With farmers in Wales feeling ignored and frustrated by Government on bovine TB, Rachael Brown spoke to farmers in the Welsh borders about the financial and emotional impact
Farmers living on the Welsh border laid bare the emotional frustrations and the financial realities of a bovine TB breakdown on their farm and said contrary to what the Welsh government want farmers to believe, they are not being listened to and feel bound and trapped by policies that are simply not working for them.
Positioned between two countries, two Governments, and two widely different sets of rules and regulations for tackling bTB, these farmers on the Welsh border say bTB is still being used as a political tool with their farm businesses and families caught up in the middle of the chaos.
Susie and Mark Mottershead run a third generation dairy farm on the Welsh border. This year marked 10 years since their first bTB breakdown. In that time they have lost count of how many animals have been killed, but it is more than 300.
Just a few miles away is their neighbouring dairy farmer, Jonathan Scott. His tenant farm first went down with bTB in 2016. Since then they have been in and out of bTB and have just gone down again. He said they had no other option but to build the farming business around bTB.
Both farmers are less than 10 miles from each other, but admit sitting around a kitchen table to discuss the impact of bTB was a rare thing to do. However they said it is something they should do more often.
Ms Mottershead said: You are so engrained in your own bTB situation it is quite rare that you actually share what you are going through with someone else.
If any other Government policy had such an impact on peoples mental health if people were taking their own life, sobbing over kitchen tables, and people were being given the message that farmers are given, there would be public outcry.
"But it seems like for farmers, it is okay, it is acceptable.
Speaking to Farmers Guardians Over the Farm Gate podcast, Rural Affairs and North Wales Minister, Lesley Griffiths, said support is absolutely there and she is trying to find additional funding in an already difficult funding environment to support mental health services more within agriculture.
But Mr Scott said the help offered must go further than asking farmers to ring a number on a back of a leaflet. He said the lack of empathy and understanding when delivering bTB results, is not helping farmers.
Nobody rings you up to say you have failed your TB test - are you alright? Can we help you? There is nothing like that, he said.
Ms Mottershead said It is ok for the Minister to say she understands, but until you are on that farm bTB testing - you do not truly understand.
I told her we are bTB testing on these days, and told her to come and visit.
It is almost like a tick boxing exercise. Yes we will work farmers, because I have planned to go there, but it never happens.
Ms Griffiths said she has never not turned up for appointment and is very happy to look at any invitation from any farmer, at any time.
A lot of my job is based in Cardiff and I ensure that I get round to as many farm visits as I can. I think it is really important that I visit farms and listen to their experience of bTB testing, she said.
She said listening and working closely with farmers, vets, charities and other agencies is integral to reaching the goal of a TB free Wales by 2041.
But the robustness of that partnership work has been criticised in recent week, due to the lack of attendance by the Welsh Government at a series of bTB discussion meetings hosted by NFU Cymru.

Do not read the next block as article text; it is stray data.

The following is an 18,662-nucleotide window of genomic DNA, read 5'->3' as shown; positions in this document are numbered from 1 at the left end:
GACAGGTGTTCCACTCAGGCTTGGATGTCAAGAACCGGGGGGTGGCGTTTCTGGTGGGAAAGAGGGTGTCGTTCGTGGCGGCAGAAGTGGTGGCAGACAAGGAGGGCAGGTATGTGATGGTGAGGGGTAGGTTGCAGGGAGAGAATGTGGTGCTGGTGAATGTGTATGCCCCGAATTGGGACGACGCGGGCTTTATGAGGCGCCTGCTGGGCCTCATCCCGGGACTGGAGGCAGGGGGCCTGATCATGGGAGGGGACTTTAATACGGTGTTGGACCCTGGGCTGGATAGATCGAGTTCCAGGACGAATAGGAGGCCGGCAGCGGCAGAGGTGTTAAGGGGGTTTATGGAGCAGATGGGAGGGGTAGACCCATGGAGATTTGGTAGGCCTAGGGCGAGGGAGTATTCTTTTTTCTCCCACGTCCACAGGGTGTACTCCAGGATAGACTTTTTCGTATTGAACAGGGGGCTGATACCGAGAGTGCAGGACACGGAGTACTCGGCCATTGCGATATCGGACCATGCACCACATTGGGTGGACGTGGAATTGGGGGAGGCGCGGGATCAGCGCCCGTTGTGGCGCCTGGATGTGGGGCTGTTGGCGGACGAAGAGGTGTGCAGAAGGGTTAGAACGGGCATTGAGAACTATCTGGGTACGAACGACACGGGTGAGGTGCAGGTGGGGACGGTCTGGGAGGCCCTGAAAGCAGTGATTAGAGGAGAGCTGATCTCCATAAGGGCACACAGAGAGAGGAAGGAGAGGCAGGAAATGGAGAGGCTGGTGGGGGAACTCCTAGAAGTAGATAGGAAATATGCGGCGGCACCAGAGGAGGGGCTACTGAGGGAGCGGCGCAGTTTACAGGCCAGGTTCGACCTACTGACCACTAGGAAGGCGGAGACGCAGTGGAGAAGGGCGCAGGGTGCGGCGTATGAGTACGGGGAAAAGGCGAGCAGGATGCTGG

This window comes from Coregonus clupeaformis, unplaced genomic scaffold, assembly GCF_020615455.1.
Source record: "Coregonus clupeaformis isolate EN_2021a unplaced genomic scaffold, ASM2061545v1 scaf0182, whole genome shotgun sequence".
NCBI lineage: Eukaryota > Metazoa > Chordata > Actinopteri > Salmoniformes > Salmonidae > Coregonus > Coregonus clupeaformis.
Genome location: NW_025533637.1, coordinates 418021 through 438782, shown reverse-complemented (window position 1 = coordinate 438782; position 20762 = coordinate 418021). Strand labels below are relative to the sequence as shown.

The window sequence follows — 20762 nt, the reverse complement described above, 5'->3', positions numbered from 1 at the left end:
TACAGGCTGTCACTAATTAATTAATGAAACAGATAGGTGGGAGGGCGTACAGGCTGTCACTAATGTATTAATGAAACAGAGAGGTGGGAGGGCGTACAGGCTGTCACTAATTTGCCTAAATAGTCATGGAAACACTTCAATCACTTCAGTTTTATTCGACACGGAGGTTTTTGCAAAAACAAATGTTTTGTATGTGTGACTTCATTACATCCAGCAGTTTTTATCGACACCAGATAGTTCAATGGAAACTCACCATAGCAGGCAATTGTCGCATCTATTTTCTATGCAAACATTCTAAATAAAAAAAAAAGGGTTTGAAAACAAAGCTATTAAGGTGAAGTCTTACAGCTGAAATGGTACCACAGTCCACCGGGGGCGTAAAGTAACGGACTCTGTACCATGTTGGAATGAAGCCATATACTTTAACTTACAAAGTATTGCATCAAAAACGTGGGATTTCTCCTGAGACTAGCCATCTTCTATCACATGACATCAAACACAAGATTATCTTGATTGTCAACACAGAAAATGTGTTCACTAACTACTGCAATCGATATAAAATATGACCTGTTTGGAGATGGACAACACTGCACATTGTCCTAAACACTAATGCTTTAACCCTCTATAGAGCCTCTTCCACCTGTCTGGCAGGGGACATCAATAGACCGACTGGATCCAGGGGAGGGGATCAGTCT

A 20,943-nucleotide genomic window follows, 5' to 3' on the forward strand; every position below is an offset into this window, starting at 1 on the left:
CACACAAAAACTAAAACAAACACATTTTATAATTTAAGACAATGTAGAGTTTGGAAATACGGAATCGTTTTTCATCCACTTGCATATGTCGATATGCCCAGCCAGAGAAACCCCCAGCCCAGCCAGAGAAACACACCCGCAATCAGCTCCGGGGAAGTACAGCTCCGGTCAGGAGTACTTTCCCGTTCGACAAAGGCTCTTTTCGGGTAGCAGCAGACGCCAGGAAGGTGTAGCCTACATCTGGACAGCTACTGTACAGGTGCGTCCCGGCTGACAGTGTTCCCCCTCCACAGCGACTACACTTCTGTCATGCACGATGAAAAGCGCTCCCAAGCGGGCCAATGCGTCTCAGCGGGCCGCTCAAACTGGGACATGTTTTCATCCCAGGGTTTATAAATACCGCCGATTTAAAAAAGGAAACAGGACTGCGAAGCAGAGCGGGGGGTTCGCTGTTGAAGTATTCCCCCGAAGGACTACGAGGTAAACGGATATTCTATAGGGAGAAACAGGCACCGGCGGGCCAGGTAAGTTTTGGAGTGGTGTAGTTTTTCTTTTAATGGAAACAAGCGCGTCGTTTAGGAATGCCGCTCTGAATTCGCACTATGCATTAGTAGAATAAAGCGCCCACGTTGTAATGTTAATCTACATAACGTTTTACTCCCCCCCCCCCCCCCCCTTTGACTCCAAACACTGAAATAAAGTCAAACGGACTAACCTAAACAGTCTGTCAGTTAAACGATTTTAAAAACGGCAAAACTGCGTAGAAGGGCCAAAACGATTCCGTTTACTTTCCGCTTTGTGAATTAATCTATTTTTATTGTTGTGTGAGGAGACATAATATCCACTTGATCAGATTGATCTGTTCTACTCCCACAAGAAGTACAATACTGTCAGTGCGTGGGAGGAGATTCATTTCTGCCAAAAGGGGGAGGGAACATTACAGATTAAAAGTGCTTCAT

The Welsh Government failed to attend two out of the three meetings, with the Chief Veterinary Officer sent to the final meeting in Wrexham. Many local farmers were said to be left disappointed that the Rural Minister and their local Labour MP did not turn up.
I was not aware of the invitation to the three meetings. My diary is planned some time in advance. Just because Wrexham is my home, I am not always there unfortunately, Ms Griffiths said.
Listening to what farmers have to say, is something the Welsh Government said it is committed to, but in reality many farmers would say the opposite is happening right now.
Ms Mottershead said she has been at bTB events organised by the Welsh Government where farmers have been told not to discuss wildlife.
I have been in meetings and we are not even allowed to raise the topic of wildlife. It was brought up in the last meeting when the Minister was there and we were told not to discuss it.
It is crazy, we are on the border. Just up the road, you can speak to farmers in the Holstein club, and those farmers say badger culling has been great it has done amazing things, but we cannot do it where we are.
Mr Scott added it feels like the Welsh Government still blame farmers for bTB breakdowns.
We have all been told, we have all brought it in, it is through movement, he said.
As well as giving farmers a voice, the Welsh Government said vets are also vital to discussions and the long-term delivery of eradicating bTB.
Lara Robinson, of Daleside Vets, works with farmers both in Wales and England. She said it is infuriating that the devolved nations are all doing different things.
How can we expect farmers to be engaged when rules for one farm are completely different to rules for another farm only a few miles away across the border. I do not think that badgers are the only reason for bTB.
"There is a huge amount of work that can be done to prevent and manage bTB through improved biosecurity and purchasing decisions; focusing solely on the risk badgers pose would be the wrong approach.
"However, culling of badgers has shown to be effective and it is infuriating that the discussion for its implementation in Wales has been completely off the table.